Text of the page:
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Modern man, modern fatherhood

Shared parental leave in the UK is relatively new and it’s been an enormous change in the law

A rose-tinted look back at early post-war history through the medium of film and TV shows that the demarcation of familial roles and responsibilities was generally quite distinct. Mother looked after the house and the children, father went out to work and brought home the bacon.

But in recent years the evolution of parental rights has changed the equation somewhat; it’s now not uncommon to see mother go out to work while father stays at home caring for the children.

This societal change has not gone unnoticed by Han-Son Lee, founder of, an online community that seeks to support fathers. In May 2019, Daddilife published research that it undertook to see what life was like for 1,200 fathers at work: “We found that 87 percent of millennial dads were active in a day-to-day role as parents… but there is still too much of a stereotype that ‘dads should just be at work’. It’s a position that does nothing for true gender balance and gender equality.”

It’s interesting that, as a 2017 story in the Telegraph noted (Wedderburn, 2017), male students dominated UK vet schools for many years: “Fifty years ago, 90 percent of veterinary graduates were male. When I qualified in 1985, the ratio of male to female was 50:50, and [in] 1988, for the first time, the number of women graduating outstripped the number of men. Now three quarters of graduates are female, and across the profession as a whole, the ratio of women to men now stands at 54:46.”
The writer – Pete Wedderburn, a vet based in Edinburgh – believes that nearly all veterinary nurses now are female and that most vets leaving the profession at the age of retirement are male.

Even so, for those men in the profession, they will no doubt be wondering about the latest state of play in the world of parental rights. Are there hurdles to their taking a greater role in the upbringing of their children?

Han-Son thinks men are lagging behind in taking time out. He says, “It’s difficult to give a precise number as not all firms track it accurately, but our research shows that up to one third of new fathers are not even taking their two weeks.”

The law

Looking at the law, Arwen Makin, senior solicitor at ESP Law, notes that an employer’s obligations to men begins before a child’s birth. She says that “employees who have a qualifying relationship with a pregnant woman have a right to unpaid time off to attend antenatal or adoption appointments”. However, she points out that these are limited to no more than two occasions and lasting no more than six and a half hours each.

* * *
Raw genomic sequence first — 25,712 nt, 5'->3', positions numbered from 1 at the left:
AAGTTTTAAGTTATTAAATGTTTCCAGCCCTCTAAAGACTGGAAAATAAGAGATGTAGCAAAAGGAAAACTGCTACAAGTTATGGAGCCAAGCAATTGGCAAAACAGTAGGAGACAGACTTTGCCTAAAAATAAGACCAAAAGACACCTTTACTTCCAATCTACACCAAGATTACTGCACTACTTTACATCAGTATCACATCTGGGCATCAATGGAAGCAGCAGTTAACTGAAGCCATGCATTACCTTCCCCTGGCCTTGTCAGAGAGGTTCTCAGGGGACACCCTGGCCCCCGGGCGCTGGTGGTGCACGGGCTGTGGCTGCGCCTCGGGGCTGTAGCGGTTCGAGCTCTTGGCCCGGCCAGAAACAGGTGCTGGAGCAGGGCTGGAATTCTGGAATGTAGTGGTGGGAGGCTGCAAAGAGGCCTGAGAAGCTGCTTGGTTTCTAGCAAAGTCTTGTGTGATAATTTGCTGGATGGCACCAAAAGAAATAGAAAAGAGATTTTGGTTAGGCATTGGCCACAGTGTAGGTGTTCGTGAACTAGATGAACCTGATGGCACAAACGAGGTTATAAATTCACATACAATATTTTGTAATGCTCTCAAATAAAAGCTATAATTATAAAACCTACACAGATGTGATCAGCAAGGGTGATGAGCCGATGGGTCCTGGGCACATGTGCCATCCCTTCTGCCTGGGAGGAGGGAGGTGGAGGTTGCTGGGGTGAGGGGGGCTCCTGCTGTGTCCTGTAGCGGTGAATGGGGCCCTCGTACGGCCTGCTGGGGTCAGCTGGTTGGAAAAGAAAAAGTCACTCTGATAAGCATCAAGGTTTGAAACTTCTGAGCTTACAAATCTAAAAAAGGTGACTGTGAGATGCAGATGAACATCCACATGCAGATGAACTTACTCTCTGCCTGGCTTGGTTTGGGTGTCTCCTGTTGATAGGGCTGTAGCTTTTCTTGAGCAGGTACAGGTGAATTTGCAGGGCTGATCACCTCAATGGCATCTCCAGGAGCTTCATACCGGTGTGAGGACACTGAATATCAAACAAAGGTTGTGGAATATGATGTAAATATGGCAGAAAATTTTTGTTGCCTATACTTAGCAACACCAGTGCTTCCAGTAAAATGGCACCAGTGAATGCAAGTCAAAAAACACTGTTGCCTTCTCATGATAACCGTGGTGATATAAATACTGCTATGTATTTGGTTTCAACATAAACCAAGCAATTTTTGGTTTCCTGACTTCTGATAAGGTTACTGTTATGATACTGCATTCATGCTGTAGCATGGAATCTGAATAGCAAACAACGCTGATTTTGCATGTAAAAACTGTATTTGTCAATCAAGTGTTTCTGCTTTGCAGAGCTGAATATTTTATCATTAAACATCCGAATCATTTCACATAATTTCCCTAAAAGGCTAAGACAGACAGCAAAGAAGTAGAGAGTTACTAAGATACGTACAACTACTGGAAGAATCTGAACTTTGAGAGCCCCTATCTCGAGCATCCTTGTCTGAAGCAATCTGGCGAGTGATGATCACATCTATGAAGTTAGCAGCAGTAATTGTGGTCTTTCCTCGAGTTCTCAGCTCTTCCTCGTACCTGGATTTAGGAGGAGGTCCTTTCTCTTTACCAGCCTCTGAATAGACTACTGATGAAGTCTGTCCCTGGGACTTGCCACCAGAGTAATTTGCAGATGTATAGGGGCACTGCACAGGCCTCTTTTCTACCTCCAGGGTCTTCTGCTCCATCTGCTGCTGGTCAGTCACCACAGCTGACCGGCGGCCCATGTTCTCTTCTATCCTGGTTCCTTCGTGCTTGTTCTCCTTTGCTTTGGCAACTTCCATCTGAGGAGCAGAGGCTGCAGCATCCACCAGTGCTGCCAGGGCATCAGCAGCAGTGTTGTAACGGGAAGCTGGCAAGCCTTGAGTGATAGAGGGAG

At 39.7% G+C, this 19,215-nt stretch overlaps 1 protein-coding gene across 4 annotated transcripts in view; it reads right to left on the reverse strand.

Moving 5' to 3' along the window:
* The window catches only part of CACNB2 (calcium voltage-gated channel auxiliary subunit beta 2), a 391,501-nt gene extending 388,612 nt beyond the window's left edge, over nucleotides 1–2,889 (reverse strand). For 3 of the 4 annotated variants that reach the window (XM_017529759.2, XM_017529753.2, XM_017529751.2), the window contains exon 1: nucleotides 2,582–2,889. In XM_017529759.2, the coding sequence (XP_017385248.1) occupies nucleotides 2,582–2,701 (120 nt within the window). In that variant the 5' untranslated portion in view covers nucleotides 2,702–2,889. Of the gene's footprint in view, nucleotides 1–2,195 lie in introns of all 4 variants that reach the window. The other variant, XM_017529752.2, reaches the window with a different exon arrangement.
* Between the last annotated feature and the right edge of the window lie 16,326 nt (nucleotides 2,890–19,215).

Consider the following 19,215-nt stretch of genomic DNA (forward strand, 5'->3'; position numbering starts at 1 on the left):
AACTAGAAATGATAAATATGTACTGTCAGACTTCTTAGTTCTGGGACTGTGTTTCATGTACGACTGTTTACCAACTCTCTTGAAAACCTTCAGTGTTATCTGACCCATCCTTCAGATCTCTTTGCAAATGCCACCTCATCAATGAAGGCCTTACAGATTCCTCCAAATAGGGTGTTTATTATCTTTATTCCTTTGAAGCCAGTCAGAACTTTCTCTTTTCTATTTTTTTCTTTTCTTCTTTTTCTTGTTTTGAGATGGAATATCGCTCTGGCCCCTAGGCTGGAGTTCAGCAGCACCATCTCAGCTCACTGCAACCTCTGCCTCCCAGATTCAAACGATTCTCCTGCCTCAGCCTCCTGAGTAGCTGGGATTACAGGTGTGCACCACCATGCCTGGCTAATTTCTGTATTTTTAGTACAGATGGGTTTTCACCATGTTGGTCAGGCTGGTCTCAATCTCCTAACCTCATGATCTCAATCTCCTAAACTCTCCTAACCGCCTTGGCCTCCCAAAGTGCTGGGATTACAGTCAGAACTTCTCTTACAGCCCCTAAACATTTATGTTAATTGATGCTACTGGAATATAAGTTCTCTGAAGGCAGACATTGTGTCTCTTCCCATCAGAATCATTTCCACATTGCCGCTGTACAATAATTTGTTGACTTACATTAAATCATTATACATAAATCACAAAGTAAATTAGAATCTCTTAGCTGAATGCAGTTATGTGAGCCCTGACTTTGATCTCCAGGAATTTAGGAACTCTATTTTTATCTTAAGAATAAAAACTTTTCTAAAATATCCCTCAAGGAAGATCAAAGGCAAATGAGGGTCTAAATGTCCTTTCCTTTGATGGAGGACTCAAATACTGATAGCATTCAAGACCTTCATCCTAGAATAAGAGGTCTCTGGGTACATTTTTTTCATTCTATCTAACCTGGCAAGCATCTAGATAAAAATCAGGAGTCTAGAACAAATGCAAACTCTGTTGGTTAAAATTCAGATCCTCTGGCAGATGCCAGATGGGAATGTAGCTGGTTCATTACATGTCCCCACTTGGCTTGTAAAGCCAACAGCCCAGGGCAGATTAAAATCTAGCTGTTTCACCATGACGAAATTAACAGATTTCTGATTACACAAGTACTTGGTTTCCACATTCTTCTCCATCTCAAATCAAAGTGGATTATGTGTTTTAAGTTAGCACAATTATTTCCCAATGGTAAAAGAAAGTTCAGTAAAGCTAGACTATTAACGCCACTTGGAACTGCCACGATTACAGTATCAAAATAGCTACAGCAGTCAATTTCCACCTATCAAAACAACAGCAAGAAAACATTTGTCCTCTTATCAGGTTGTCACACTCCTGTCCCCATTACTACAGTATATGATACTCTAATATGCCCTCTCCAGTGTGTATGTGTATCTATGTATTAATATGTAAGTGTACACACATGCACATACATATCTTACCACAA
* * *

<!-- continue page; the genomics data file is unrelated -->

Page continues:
It’s interesting that Han-Son finds it bizarre that this “one element of the policy, that dads-to-be are legally only entitled to go to two of the three antenatal appointments, is just madness”.

But once the baby is born, new fathers (or the non-primary care giver in same-sex couples) are entitled to two weeks of paternity leave – to enable them to care for the child and the child’s mother. This should be taken within 56 days of the birth or adoption placement and must only be taken in blocks of one or two consecutive weeks.

But there is a personal cost to taking such leave. As Arwen points out, the current weekly rate for statutory paternity pay is £151.20 from 6 April 2020, or 90 percent of the employee’s average weekly earnings, whichever is lower.

This isn’t a king’s ransom and is all employees get, unless the employer is generous and pays more contractually. As a result, Lee’s firm in his belief that the area of entitlements needs more reform – “in part that means more time, but really means improving the rate of statutory pay, as the current flat rate means that an increasing number of new dads are struggling to even take two weeks”. To back his view he quotes a June 2017 study from the TUC; it found that one in four men who became new fathers in 2016 were not entitled to any paternity leave at all, and were forced to head back to work within days – or even hours – of the birth of their child.

Statutory paternity leave itself is a relatively recent policy which Han-Son finds hard to imagine was only launched in 2003. He says “I’ve heard from hundreds, if not thousands, of new dads who all say the same thing: ‘the two weeks of statutory paternity leave simply weren’t enough’ and it meant that when they returned to work they were physically present, but mentally in a totally different place.”